50% + 1 is not a true democracy, it is tyranny of the majority the founders wished to avoid. A true democracy IMO is a deliberative democracy in which given multiple options the people will always choose the best option because it is the most logical and natural option. Obviously for this to work a lot of responsibility falls on the citizenry.
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Old 09-14-2011, 01:15 PM   #19
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Re: Is true democracy in the US is dead?

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You sure Obama didn't just make a mistake? Also, you really think Bush is intellectually superior vs. Obama, haha?

Bush had his strengths, but intelligence wasn't one of them. That's why there are tons of websites, posters, etc. that have "Bush-isms". This is actually one of the few klutzy mistakes Obama has made, in terms of speeches.

If you want to criticize Obama, focus on your issues with his policies.

I have.
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Old 09-14-2011, 01:20 PM   #20
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50% + 1 is not a true democracy, it is tyranny of the majority the founders wished to avoid. A true democracy IMO is a deliberative democracy in which given multiple options the people will always choose the best option because it is the most logical and natural option. Obviously for this to work a lot of responsibility falls on the citizenry.
So in your situation where a population deliberates the multiple options and come to the point of choosing an option, how would the vote be conducted and what would be the requirement an option being selected?
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Old 09-14-2011, 01:22 PM   #21
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Re: Is true democracy in the US is dead?

It makes sense. Remember when Obama posted on that tracking site the jobs he created in districts that don't exist. I'm guessing they probably are located in those other states. Its probably populated with all the dead people that voted for him. Its his fairy land run by Barney Frank.
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Old 09-14-2011, 01:27 PM   #22
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Re: Is true democracy in the US is dead?

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So in your situation where a population deliberates the multiple options and come to the point of choosing an option, how would the vote be conducted and what would be the requirement an option being selected?
You don't need to necessarily vote. The process is similar to a group meeting at work where you're making a decision by consensus.

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Deliberation aims at a rationally motivated consensus: it aims to find reasons acceptable to all who are committed to such a system of decision-making. When consensus or something near enough is not possible, majoritarian decision making is used.
Deliberative democracy - Wikipedia, the free encyclopedia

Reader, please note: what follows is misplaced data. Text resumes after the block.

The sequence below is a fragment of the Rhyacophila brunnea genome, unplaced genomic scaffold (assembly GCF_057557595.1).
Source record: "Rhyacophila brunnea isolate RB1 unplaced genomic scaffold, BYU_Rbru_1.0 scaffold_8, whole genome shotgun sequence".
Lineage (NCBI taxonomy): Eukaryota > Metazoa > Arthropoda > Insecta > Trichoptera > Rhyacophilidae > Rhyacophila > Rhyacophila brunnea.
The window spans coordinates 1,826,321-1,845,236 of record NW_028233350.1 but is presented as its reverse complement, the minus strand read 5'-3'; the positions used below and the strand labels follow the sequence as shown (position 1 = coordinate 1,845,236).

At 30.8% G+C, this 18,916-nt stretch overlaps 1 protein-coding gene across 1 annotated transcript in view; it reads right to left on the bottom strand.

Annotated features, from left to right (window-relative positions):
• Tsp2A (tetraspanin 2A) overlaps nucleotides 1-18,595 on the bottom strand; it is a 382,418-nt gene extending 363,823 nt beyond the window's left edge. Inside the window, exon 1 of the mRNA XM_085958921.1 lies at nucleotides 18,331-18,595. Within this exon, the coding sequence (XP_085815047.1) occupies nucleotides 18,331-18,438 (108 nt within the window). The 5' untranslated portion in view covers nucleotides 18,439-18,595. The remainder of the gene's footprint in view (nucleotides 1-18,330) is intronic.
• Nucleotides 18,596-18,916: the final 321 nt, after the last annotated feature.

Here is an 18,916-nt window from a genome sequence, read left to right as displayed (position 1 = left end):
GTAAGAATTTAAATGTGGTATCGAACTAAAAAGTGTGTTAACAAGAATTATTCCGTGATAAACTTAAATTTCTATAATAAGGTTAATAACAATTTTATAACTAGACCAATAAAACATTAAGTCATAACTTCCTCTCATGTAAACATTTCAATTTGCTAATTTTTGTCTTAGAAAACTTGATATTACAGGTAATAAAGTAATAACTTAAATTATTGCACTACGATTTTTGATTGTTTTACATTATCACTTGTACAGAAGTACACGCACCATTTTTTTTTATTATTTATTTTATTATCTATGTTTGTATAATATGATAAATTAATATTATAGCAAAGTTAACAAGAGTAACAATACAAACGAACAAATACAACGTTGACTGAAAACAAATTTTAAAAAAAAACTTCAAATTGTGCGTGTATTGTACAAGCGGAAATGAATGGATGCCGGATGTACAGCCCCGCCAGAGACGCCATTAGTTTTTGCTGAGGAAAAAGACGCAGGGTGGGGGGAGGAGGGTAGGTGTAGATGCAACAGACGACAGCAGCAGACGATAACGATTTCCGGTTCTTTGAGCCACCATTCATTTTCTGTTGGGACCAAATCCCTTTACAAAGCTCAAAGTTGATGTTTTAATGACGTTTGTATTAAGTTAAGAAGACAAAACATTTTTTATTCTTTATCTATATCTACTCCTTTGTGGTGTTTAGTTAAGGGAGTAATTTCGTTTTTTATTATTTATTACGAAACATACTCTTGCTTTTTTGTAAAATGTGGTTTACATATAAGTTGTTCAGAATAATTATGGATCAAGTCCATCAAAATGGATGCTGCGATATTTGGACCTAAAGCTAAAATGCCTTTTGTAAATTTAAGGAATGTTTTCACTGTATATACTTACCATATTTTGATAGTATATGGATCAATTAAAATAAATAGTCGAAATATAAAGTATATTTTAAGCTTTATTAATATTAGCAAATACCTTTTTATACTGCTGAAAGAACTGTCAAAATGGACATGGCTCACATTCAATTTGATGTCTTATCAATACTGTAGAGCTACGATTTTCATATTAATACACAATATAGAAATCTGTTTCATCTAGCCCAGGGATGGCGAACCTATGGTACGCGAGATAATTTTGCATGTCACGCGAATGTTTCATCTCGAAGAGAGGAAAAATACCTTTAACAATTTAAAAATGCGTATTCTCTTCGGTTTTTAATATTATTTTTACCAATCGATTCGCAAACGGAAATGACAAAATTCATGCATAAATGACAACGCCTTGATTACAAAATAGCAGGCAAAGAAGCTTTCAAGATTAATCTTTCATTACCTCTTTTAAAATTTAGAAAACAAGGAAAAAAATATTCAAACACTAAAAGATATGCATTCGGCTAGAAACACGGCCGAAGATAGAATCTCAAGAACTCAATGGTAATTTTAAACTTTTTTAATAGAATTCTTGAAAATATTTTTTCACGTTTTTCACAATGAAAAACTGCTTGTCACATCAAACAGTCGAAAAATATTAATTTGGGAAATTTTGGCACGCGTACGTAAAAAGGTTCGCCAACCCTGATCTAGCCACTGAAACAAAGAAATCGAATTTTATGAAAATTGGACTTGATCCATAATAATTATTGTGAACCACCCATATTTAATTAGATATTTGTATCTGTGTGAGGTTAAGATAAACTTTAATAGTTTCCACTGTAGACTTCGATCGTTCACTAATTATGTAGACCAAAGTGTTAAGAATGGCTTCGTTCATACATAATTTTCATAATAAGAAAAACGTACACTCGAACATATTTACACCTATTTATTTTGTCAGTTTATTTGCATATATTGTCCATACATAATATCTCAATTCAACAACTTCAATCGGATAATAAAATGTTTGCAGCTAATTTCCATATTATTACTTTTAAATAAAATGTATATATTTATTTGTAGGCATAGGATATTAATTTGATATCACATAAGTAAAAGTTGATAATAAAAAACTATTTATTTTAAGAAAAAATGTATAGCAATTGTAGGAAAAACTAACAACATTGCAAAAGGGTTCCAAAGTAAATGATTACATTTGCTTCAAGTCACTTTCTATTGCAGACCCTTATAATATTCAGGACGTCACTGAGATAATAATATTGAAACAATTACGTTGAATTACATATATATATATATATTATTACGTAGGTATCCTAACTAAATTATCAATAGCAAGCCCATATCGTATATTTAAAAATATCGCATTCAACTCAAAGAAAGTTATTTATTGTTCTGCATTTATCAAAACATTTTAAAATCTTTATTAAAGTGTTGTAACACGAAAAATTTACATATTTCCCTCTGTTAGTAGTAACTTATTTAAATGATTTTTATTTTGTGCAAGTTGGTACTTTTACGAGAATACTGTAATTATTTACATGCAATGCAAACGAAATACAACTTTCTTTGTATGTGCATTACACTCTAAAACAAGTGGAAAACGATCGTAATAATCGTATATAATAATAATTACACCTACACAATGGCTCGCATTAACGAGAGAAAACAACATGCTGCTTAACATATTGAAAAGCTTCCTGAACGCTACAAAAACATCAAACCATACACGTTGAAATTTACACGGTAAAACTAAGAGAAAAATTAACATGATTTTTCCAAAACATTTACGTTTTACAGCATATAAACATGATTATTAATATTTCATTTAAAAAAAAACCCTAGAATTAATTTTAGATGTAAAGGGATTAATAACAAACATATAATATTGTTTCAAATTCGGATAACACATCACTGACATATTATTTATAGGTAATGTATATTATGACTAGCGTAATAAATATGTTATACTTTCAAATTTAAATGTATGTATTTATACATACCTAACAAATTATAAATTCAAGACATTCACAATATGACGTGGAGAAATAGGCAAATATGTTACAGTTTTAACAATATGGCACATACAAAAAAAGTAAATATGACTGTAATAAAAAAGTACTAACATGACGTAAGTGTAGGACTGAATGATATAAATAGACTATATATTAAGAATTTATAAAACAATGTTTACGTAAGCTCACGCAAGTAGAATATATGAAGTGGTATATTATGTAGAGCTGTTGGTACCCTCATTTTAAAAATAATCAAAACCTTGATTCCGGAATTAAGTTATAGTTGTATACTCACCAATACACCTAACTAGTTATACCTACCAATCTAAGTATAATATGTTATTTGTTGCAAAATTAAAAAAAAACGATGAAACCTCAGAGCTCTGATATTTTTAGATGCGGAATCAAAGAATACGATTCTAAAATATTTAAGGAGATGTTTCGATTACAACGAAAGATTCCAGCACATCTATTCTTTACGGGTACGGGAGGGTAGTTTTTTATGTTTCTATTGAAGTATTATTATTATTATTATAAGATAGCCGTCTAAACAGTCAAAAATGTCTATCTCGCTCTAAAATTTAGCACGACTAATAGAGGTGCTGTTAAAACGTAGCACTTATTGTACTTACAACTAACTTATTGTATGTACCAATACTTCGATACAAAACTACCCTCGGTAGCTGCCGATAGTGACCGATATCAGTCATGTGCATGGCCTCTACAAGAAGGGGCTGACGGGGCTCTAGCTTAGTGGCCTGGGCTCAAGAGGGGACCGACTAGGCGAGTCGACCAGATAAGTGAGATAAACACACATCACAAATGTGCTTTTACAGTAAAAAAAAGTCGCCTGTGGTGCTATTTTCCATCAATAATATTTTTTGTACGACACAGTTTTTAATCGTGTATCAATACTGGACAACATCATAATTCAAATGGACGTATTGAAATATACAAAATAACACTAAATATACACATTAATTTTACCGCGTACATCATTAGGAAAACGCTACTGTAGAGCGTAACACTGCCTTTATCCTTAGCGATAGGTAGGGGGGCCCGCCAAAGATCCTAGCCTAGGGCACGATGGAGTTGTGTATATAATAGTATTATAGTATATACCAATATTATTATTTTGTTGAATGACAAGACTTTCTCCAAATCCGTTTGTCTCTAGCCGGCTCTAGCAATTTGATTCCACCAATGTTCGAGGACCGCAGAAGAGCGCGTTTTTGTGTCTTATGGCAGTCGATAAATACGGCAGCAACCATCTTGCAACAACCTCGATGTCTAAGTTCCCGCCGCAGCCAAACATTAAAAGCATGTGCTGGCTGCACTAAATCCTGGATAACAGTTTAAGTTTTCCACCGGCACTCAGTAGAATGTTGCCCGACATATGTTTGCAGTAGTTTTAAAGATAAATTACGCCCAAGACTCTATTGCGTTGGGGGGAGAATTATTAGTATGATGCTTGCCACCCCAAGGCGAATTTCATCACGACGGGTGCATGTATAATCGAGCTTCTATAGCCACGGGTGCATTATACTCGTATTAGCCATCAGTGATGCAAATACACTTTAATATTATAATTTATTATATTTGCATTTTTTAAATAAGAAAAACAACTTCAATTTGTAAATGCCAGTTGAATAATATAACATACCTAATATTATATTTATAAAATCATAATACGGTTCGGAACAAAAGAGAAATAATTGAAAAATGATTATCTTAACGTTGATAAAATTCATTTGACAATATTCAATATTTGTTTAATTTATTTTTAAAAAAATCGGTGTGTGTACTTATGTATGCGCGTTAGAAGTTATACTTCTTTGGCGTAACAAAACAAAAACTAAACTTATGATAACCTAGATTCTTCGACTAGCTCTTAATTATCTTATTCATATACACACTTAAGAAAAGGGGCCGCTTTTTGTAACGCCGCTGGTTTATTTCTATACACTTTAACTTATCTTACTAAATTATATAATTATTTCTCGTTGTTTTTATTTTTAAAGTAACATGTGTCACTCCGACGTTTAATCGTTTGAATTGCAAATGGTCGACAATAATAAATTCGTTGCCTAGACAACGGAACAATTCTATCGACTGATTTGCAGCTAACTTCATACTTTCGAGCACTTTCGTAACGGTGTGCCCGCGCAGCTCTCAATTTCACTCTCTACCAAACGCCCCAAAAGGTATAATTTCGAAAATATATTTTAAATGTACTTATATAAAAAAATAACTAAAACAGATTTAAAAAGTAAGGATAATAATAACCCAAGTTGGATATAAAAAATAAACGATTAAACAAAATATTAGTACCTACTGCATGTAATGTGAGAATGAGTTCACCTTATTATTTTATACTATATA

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Old 09-14-2011, 01:56 PM   #23
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Re: Is true democracy in the US is dead?

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Its his fairy land run by Barney Frank.
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Old 09-14-2011, 02:27 PM   #24
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Re: Is true democracy in the US is dead?

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Originally Posted by saden1 View Post
You don't need to necessarily vote. The process is similar to a group meeting at work where you're making a decision by consensus.



Deliberative democracy - Wikipedia, the free encyclopedia
Well, let me just add a note from your quote in the link:
Quote:
Deliberation aims at a rationally motivated consensus: it aims to find reasons acceptable to all who are committed to such a system of decision-making. When consensus or something near enough is not possible, majoritarian decision making is used.
So, when rational people debate, and cannot achieve a consensus or "something near enough" (i like that term) then it reverts to 50%+1. Since many important topics are likely not resolvable even between rationally motivated entities, your deliberative democracy falls back to 50%+1.

But beyond that, I believe we were discussing practical definitions of democracy, not a theoretical - and imo unattainable - democracy. Unlike your local vulcan council, humans have frailties, foibles, and emotional irrationalities that can bring down the best deliberative body, regardless of what country it is located in.

It would however be interesting to see how often 300million people could come to a consensus, or something "near enough".
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Old 09-14-2011, 02:51 PM   #25
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Re: Is true democracy in the US is dead?

That sounds similar to the theories of one my favorite political theorists. Jean-Jacques Rousseau.
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Old 09-14-2011, 03:02 PM   #26